Fewer Philippine banks in 2015

Fewer Philippine banks in 2015
The central bank's order to close 14 rural banks in 2015 leads to the continuing decline of established banks in the country

MANILA, Philippines – The number of banks operating in the Philippines continued to decline in 2015 with the exit of weak players, particularly rural banks.

The latest data of the Bangko Sentral ng Pilipinas (BSP) released on Monday, March 28, showed the number of big and small banks operating in the country reached 632 in 2015, less than 2014’s 648.

“This indicates the continued consolidation of banks as well as the exit of weaker players in the banking system,” the BSP said.

The number of big banks or universal and commercial banks went up to 40 in 2015, from 36 in 2014 with the entry of new foreign banks. (READ: Bank of Tokyo Mitsubishi acquires 20% stake in Security Bank)

These consisted of 21 private domestic banks, 12 foreign bank branches, 3 government banks, and 6 foreign bank subsidiaries.

Easing foreign restrictions helped

President Benigno Aquino III signed Republic Act No. 10641 in July last year, amending the foreign banks law by removing the limit of foreign banks in the country earlier set at only 10.

Foreign banks under the new law have also been allowed to own as much as 100% of any local bank, removing the previous cap of 60%.

So far, the BSP has also allowed 6 more foreign banks to set up shop in the Philippines. 

These include Sumitomo Mitsui of Japan, Cathay United Bank of Taiwan, the Industrial Bank of Korea, Seoul-based Shinhan Bank, Yuanta Bank of Taiwan, and United Overseas Bank Limited (UOB) of Singapore.

Dragged by closure order

The BSP said the number of thrift banks inched up to 69 last year from 68 in 2014, while the number of rural and cooperative banks decreased to 524 from 543.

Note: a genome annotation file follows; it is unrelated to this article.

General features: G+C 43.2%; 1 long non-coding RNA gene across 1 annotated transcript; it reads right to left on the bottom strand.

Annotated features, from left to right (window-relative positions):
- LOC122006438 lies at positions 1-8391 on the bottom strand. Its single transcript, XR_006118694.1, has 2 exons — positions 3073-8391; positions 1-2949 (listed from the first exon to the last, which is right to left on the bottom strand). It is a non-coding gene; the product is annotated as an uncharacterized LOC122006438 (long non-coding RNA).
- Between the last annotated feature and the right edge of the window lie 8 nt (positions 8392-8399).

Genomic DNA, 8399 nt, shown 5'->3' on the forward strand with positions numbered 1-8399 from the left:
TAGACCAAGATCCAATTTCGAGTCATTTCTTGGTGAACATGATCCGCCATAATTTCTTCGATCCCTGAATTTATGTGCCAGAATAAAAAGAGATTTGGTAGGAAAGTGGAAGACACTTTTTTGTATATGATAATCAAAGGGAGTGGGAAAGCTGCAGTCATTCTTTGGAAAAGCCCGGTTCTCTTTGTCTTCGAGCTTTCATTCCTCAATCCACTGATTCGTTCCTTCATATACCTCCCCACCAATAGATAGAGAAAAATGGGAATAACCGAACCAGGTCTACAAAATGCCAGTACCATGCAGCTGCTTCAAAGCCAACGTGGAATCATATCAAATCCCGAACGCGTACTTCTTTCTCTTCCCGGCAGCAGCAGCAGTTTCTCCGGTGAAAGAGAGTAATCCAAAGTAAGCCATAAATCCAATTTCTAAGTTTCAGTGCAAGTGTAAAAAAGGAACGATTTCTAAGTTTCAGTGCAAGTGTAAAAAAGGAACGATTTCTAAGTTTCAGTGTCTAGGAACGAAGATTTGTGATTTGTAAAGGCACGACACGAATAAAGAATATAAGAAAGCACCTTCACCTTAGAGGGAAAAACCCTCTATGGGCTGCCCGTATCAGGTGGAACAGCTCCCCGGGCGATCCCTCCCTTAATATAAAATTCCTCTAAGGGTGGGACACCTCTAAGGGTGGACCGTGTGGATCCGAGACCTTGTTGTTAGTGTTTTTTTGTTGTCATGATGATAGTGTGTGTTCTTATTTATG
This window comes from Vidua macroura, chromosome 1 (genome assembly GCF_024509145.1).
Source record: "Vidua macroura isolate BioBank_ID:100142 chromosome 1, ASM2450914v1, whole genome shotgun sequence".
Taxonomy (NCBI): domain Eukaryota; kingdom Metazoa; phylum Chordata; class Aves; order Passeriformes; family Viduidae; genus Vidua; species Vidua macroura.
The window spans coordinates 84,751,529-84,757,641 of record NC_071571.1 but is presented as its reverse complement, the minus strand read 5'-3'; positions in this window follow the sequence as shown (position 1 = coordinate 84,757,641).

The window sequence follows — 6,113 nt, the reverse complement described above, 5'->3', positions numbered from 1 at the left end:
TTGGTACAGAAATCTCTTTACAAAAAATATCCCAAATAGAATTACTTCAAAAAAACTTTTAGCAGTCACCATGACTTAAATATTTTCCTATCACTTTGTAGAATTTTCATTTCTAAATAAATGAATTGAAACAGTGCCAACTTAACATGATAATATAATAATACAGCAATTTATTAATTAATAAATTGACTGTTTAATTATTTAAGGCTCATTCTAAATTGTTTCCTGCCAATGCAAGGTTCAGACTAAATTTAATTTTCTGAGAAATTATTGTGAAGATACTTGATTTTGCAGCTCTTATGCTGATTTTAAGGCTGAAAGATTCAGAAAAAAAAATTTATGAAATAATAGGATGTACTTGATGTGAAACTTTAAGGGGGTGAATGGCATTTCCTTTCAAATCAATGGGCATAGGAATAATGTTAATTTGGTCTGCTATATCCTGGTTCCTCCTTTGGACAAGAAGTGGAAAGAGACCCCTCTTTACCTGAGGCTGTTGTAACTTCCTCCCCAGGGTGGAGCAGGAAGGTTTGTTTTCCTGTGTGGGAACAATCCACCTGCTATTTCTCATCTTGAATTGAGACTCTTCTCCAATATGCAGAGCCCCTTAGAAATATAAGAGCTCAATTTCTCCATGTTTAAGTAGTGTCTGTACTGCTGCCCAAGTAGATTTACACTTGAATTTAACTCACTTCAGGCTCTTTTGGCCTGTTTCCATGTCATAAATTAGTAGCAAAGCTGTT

The BSP’s Monetary Board ordered the closure of 14 rural banks that were placed under the supervision of the state-run Philippine Deposit Insurance Corporation (PDIC) in 2015.

These include the Community Bank Incorporated (Rural Bank of San Alfonso), Community Rural Bank of Magsaysay (Davao del Sur) Incorporated, Rural Bank of Labrador (Pangasinan) Incorporated, Rural Bank of Magsingal (Ilocos Sur) Incorporated, Rural Bank of Pres. Roxas (North Cotabato) Incorporated, Rural Bank of Sta. Magdalena (Sorsogon) Incorporated, Siargao Bank (A Rural Bank) Incorporated, Surigaonon Rural Banking Corporation, Farmer’s Rural Bank Incorporated in Batangas, Xavier-Punla Rural Bank Incorporated, Rural Bank of Buguias, Rural Bank of Calasiao, the Rural Bank of Caba (La Union), and the Peñafrancia Rural Bank of Calabanga (Camarines Sur) Incorporated.

The BSP, together with PDIC and Land Bank of the Philippines, has issued the guidelines for the Consolidated Program for Rural Banks (CPRB) to further encourage mergers and consolidations among rural banks.

Meanwhile, the BSP reported the number of branches and other offices of Philippine banks went up by 3.8% to 10,756 last year, from 10,361 in 2014.

“The number of banks declined but operating network continued to expand,” it added.

The branches of big banks increased by 3.9% to 6,060 from 5,833 while the branches of thrift banks went up by 8.6% to 2,086 from 1,920.

Despite the exit of weak players, the number of branches of rural and cooperative banks increased by two to 2,610 from 2,608.

Total resources of the country’s banking sector strengthened further last year amid external shocks brought about by the normalization of the near-zero interest rates in the US as well as the economic slowdown in China.

Data showed total resources of the Philippine financial system increased by 7.4% to P12.4 trillion last year from P11.5 trillion in 2014. 

Universal and commercial banks accounted for 90% of the total banks’ assets last year. – Rappler.com

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